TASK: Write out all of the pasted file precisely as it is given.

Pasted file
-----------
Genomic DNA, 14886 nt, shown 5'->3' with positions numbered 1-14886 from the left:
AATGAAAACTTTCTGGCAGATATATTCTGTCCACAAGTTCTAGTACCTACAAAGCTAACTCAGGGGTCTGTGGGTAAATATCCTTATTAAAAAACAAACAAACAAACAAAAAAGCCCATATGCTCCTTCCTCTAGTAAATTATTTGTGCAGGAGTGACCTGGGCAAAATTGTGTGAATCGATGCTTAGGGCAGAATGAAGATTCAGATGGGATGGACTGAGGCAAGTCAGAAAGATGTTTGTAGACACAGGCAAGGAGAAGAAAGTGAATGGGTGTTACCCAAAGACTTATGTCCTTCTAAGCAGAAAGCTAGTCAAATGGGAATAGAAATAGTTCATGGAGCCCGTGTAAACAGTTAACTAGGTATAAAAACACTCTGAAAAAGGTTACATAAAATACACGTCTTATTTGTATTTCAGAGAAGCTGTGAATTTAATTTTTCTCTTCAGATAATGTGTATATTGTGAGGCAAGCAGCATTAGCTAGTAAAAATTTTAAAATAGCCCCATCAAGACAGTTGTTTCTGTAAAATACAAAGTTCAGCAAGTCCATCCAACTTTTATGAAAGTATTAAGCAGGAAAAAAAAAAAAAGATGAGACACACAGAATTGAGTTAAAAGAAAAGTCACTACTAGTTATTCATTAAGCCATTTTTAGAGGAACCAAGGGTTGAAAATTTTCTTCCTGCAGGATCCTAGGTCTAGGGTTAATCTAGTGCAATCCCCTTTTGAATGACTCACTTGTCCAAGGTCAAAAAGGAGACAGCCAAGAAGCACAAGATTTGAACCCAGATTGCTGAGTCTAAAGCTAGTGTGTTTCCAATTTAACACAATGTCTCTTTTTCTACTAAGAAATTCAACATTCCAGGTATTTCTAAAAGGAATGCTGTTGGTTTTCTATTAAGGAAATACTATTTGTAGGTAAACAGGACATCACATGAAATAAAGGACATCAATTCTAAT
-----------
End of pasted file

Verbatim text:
Genomic DNA, 14886 nt, shown 5'->3' with positions numbered 1-14886 from the left:
AATGAAAACTTTCTGGCAGATATATTCTGTCCACAAGTTCTAGTACCTACAAAGCTAACTCAGGGGTCTGTGGGTAAATATCCTTATTAAAAAACAAACAAACAAACAAAAAAGCCCATATGCTCCTTCCTCTAGTAAATTATTTGTGCAGGAGTGACCTGGGCAAAATTGTGTGAATCGATGCTTAGGGCAGAATGAAGATTCAGATGGGATGGACTGAGGCAAGTCAGAAAGATGTTTGTAGACACAGGCAAGGAGAAGAAAGTGAATGGGTGTTACCCAAAGACTTATGTCCTTCTAAGCAGAAAGCTAGTCAAATGGGAATAGAAATAGTTCATGGAGCCCGTGTAAACAGTTAACTAGGTATAAAAACACTCTGAAAAAGGTTACATAAAATACACGTCTTATTTGTATTTCAGAGAAGCTGTGAATTTAATTTTTCTCTTCAGATAATGTGTATATTGTGAGGCAAGCAGCATTAGCTAGTAAAAATTTTAAAATAGCCCCATCAAGACAGTTGTTTCTGTAAAATACAAAGTTCAGCAAGTCCATCCAACTTTTATGAAAGTATTAAGCAGGAAAAAAAAAAAAAGATGAGACACACAGAATTGAGTTAAAAGAAAAGTCACTACTAGTTATTCATTAAGCCATTTTTAGAGGAACCAAGGGTTGAAAATTTTCTTCCTGCAGGATCCTAGGTCTAGGGTTAATCTAGTGCAATCCCCTTTTGAATGACTCACTTGTCCAAGGTCAAAAAGGAGACAGCCAAGAAGCACAAGATTTGAACCCAGATTGCTGAGTCTAAAGCTAGTGTGTTTCCAATTTAACACAATGTCTCTTTTTCTACTAAGAAATTCAACATTCCAGGTATTTCTAAAAGGAATGCTGTTGGTTTTCTATTAAGGAAATACTATTTGTAGGTAAACAGGACATCACATGAAATAAAGGACATCAATTCTAAT